Horse shop runs out of drug COVID skeptics falsely call cure

Horse shop runs out of drug COVID skeptics falsely call cure
Image: Ty O'Neil / This Is Reno

LAS VEGAS (AP) — An equestrian supply store in Nevada has sold out of a drug primarily used to deworm horses that vaccine skeptics are peddling as a remedy to the coronavirus.

V & V Tack and Feed no longer has any of the drug, Ivermectin, KTNV-Las Vegas reported on Wednesday.

The store in the northwestern Las Vegas metropolitan area fields multiple calls daily about whether it has the drug in stock and now requires customers to show proof that they own horses to buy it.

Store associate Shelley Smith told the TV station that people coming into the store have told her they were taking the drug for coronavirus and experiencing side effects including loss of vision.

“You should not be taking this product. This is not for humans to take. This is to treat parasites in horses,” Smith said.

The U.S. Centers for Disease Control issued a health advisory on Thursday urging people against taking Ivermectin, saying that poison control centers had experienced a five-fold increase in calls for symptoms ranging from hallucinations and confusion to gastrointestinal issues.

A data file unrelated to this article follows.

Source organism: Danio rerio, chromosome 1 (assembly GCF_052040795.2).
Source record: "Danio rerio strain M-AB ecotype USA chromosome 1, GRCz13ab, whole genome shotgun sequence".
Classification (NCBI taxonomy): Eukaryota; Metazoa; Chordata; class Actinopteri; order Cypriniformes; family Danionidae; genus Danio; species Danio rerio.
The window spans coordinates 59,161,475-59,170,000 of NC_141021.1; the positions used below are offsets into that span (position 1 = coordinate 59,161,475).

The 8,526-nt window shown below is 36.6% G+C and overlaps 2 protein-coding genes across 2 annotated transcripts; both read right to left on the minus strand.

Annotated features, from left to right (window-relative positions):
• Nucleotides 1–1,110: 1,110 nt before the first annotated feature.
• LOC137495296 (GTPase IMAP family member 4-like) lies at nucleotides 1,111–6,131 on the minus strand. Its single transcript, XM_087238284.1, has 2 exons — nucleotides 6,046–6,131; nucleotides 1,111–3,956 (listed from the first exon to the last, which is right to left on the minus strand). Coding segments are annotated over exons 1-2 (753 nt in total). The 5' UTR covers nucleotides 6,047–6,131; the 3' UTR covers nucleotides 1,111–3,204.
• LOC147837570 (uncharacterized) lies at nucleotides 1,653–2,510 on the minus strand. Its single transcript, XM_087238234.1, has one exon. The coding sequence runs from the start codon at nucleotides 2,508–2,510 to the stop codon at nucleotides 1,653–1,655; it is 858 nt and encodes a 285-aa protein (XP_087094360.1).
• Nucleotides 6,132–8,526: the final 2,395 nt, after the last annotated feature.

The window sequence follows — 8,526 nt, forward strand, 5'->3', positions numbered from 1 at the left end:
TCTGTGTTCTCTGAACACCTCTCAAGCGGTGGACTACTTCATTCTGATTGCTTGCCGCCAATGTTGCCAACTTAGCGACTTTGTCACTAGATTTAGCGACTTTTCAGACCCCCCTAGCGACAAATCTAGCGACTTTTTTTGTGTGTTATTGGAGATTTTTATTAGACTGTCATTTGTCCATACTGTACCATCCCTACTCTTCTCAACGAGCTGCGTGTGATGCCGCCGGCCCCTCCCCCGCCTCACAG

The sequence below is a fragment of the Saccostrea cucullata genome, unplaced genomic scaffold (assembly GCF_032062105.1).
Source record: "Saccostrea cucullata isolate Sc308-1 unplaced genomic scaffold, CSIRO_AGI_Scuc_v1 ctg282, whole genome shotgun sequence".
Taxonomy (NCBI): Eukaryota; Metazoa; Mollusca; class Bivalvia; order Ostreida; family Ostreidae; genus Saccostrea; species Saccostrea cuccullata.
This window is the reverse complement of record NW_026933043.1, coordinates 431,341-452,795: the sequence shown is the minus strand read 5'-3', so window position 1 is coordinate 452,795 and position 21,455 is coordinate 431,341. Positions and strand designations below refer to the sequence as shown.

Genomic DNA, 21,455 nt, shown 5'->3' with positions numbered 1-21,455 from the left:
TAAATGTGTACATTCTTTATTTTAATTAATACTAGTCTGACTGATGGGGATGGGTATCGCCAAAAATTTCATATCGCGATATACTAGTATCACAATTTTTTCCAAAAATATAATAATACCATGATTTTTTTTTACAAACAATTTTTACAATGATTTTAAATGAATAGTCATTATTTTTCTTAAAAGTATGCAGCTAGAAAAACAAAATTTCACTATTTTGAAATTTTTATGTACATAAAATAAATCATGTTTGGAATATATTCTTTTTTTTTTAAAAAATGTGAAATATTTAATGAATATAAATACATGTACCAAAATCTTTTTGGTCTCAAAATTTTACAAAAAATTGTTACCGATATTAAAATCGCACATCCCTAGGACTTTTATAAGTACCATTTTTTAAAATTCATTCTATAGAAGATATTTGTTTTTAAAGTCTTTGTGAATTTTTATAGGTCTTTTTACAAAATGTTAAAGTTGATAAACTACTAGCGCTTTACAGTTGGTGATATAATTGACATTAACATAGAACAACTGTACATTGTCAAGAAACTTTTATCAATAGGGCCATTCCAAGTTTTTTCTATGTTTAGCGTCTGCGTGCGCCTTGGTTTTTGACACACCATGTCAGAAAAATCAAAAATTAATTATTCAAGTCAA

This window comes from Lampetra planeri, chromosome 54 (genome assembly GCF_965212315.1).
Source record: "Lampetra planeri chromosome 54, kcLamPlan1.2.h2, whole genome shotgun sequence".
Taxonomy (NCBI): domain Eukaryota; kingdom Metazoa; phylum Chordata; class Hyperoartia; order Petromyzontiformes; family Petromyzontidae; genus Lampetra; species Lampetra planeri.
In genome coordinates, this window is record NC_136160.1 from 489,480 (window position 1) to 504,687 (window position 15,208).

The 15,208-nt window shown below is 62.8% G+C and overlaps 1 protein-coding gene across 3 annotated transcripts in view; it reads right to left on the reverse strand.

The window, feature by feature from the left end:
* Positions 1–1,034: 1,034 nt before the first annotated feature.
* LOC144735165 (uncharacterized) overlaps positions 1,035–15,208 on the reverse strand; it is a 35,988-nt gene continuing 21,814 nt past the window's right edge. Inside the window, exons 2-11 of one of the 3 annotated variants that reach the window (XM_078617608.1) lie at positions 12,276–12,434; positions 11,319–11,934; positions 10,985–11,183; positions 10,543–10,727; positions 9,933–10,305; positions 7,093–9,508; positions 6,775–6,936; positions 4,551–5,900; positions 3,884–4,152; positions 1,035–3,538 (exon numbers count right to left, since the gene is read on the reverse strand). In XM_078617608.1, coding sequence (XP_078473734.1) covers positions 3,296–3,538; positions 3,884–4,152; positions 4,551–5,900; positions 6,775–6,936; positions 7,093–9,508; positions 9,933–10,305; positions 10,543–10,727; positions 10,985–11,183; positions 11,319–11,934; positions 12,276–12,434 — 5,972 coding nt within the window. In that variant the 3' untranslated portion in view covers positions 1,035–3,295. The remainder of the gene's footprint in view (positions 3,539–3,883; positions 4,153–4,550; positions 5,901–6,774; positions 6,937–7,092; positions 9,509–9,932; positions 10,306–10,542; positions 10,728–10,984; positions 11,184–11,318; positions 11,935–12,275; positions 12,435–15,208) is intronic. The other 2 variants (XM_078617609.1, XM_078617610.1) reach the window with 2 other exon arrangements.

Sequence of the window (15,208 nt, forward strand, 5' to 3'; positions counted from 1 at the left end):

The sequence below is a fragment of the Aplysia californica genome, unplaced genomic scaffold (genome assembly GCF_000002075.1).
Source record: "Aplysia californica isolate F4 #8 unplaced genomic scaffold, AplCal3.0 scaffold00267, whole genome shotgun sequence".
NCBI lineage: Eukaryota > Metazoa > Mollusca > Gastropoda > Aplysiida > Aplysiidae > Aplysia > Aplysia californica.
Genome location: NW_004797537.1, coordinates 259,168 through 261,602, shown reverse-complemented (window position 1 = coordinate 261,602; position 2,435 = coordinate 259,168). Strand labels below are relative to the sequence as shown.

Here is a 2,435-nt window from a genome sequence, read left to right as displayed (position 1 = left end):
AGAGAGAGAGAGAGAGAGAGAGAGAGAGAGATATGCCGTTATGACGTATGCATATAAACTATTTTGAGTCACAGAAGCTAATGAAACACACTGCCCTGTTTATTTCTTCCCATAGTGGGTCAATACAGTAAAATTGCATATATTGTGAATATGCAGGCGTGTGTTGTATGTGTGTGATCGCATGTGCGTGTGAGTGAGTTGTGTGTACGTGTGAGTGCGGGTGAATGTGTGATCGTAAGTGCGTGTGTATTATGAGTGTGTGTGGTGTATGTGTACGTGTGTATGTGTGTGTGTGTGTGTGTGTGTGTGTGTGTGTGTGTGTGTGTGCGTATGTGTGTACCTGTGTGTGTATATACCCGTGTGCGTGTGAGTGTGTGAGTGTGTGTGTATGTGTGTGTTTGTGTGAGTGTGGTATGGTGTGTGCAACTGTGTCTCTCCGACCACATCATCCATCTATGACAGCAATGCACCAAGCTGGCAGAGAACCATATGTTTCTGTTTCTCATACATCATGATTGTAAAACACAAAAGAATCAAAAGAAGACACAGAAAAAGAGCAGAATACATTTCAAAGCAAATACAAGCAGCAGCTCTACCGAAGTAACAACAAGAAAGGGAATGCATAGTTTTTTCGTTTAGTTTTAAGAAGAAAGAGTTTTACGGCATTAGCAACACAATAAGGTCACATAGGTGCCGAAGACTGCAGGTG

The Southern Nevada Health District warned people on Wednesday that, although the drug could be used to treat conditions like head lice and worms in humans, taking doses manufactured for horses could result in hospitalization or death.

There’s no evidence ivermectin has been proven a safe or effective treatment against COVID-19, but it’s been recommended widely on internet forums frequented by vaccine skeptics and coronavirus deniers.

Health officials in Mississippi and Arkansas issued warnings this week against taking the drug for COVID-19. The U.S. Food and Drug Administration has not approved its use in treating or preventing COVID-19 in humans and says side effects for the drug include skin rash, nausea and vomiting.

“You are not a horse. You are not a cow,” the federal agency tweeted last week along with advice against taking the drug for COVID-19.